Running from the 25th May to 4th June, the Hay Festival is one of the biggest book events in the UK. The main festival takes place in Hay-on-Wye, a mere 15 miles down the road from Certainly Wood HQ, but we were surprised to learn that the organisation behind it has also created more than 120 similar festivals globally.
It was founded in 1987 around a kitchen table in Wales by Peter Florence, his father Norman and his mother Rhoda. A year later, the first Hay Festival took place in a back room of the British Legion Club and a tent in the garden of Kilverts Pub in Hay-on-Wye. Nevertheless, 2,200 people attended.
By 1989, American playwright Arthur Miller was the guest of honour – the first question put to him by the audience at the Festival was not about his celebrated works, but about his famous ex-lover, Marilyn Monroe.
Four years down the line, Bob Geldof, American singer and actress Lauren Bacall, Edna O’Brien, Tony Benn, Michael Palin, Brian Cox and Sue Townsend were the major headliners.
Since then, the list of appearances reads like a Who’s Who of Literature, Entertainment and Politics.
The main aim of any Hay Festival is to bring readers and writers together to share stories and ideas. The events create a unique blend of exacting conversations and entertainment, aimed at people of all ages and showcasing the latest thinking in the arts and sciences.
From Nobel Prize-winners and global policy makers, to award-winning novelists and popular entertainers; speakers and performers at the festivals over the years have included such illustrious names as Maya Angelou, Bill Clinton, Toni Morrison, Alice Walker, Hugh Masekela, Jimmy Carter, Seamus Heaney, Zadie Smith, Tom Stoppard, Paul McCartney, Desmond Tutu, Jane Fonda and Al Gore.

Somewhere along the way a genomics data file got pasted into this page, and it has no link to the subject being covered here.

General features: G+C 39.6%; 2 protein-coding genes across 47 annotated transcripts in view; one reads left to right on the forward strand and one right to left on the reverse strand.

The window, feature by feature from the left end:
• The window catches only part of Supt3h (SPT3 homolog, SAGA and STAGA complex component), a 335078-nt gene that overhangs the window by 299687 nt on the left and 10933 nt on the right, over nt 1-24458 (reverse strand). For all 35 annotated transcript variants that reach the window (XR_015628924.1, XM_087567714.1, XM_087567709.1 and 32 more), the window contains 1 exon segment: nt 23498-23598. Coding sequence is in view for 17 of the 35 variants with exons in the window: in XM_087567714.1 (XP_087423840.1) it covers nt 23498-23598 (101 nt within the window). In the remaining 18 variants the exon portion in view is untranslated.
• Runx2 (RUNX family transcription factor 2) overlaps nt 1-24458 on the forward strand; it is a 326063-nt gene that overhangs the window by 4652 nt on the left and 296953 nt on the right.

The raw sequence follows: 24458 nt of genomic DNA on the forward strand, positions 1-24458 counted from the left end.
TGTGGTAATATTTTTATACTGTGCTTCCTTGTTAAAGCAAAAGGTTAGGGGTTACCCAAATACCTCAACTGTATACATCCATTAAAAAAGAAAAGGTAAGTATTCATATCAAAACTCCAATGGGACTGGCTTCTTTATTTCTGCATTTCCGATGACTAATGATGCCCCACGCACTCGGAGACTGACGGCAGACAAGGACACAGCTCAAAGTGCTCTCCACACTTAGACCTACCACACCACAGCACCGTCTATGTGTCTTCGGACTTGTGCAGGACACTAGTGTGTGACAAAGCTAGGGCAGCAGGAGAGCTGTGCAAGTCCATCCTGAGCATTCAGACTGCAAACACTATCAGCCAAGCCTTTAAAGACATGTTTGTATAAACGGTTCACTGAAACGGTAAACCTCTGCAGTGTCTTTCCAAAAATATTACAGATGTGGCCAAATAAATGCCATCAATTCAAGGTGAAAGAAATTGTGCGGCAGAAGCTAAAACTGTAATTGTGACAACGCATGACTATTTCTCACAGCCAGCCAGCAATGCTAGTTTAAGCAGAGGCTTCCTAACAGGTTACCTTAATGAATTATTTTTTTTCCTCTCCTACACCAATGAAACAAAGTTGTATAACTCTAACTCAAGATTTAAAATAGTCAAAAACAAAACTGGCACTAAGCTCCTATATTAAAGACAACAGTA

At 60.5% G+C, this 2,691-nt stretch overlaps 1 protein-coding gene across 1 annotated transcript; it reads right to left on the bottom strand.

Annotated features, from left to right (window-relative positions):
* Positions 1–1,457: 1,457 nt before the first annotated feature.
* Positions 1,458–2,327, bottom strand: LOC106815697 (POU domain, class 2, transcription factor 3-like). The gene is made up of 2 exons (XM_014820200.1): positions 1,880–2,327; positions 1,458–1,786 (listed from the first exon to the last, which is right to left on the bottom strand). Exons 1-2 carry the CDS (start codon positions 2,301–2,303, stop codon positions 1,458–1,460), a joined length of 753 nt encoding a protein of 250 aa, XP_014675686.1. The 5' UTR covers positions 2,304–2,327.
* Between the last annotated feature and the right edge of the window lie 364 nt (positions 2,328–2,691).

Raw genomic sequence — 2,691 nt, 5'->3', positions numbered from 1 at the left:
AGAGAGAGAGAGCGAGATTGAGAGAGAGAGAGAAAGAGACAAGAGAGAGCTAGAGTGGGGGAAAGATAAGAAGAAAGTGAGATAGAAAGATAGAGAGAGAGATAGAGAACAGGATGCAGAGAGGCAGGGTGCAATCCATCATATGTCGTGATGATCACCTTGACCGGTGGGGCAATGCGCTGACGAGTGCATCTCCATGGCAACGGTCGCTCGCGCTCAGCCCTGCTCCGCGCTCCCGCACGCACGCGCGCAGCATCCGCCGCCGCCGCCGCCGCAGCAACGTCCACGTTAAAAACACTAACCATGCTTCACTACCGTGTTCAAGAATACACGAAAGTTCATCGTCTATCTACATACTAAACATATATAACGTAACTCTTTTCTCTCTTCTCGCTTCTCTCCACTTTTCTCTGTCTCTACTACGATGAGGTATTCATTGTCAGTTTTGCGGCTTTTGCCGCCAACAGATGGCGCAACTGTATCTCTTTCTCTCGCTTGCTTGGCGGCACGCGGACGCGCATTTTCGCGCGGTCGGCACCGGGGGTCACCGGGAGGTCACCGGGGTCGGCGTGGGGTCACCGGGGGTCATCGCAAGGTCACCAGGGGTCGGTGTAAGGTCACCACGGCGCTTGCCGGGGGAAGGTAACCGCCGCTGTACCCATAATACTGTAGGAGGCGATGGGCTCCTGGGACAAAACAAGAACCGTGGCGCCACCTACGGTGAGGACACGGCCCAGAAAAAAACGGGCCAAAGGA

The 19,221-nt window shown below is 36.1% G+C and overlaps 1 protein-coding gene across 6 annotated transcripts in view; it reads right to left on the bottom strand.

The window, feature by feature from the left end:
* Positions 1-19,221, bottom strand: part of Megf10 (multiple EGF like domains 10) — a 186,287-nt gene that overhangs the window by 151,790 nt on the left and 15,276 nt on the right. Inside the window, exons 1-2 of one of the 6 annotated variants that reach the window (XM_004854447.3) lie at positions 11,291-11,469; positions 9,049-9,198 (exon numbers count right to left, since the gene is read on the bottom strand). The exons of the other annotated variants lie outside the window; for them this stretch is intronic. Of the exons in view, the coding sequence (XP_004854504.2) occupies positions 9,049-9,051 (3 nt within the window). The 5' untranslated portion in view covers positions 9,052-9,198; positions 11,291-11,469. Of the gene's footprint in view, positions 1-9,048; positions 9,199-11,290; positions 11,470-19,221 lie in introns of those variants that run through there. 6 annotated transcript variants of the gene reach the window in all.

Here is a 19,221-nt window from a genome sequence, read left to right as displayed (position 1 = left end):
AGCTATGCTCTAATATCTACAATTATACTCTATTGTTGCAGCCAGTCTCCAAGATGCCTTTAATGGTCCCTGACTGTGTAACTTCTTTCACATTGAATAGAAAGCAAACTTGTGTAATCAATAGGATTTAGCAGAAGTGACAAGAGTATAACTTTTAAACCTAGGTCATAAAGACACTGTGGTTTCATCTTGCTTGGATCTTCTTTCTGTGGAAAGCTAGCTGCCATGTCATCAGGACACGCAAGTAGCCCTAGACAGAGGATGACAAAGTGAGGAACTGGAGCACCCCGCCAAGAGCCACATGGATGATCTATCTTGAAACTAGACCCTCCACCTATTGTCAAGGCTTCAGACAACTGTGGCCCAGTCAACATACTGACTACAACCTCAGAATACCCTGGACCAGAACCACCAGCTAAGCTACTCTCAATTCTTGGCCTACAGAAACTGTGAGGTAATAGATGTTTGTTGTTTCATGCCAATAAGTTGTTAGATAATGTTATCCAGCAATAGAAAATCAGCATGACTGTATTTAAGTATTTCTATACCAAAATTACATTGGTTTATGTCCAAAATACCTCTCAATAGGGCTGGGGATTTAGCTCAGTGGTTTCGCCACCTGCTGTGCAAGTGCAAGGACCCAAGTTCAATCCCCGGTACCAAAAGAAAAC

This year will be Hay Festival’s 30th anniversary and will feature over 500 speakers across 600 events in its 12-day run. Last year around 250k people attended.
It takes place in the dairy meadows just outside of Hay-on-Wye – “the town of books” – a picturesque market town nestled beneath the Black Mountains and close to the Brecon Beacons National Park.
There is no entry fee, but there are ticketed events within the ten tented venues. There’s plenty to see and do including the Hay Festival Bookshop, the HAYDAYS courtyard and a range of market stalls, cafes and restaurants. HAYDAYS includes talks from the best children’s and YA writers together with a range of fun activities that promote creativity and discovery in the ‘Make and Take’ and the ‘Mess Tent’.
There is a lot more to the Festival these days than just books. Music features heavily as does food and drink. You can enjoy yoga or take part in beer or wine tastings. Students and staff from Hereford College of Arts also have a vital role to play this year, running workshops covering animation, illustration, photography and textiles.
There are several restaurants as well as numerous stalls featuring the likes of the Woodland Trust, Greenpeace and RSPB. So if you’re looking for a great day out that also sparks the grey matter, the Hay Festival is just the ticket!
Find out more by visiting www.hayfestival.com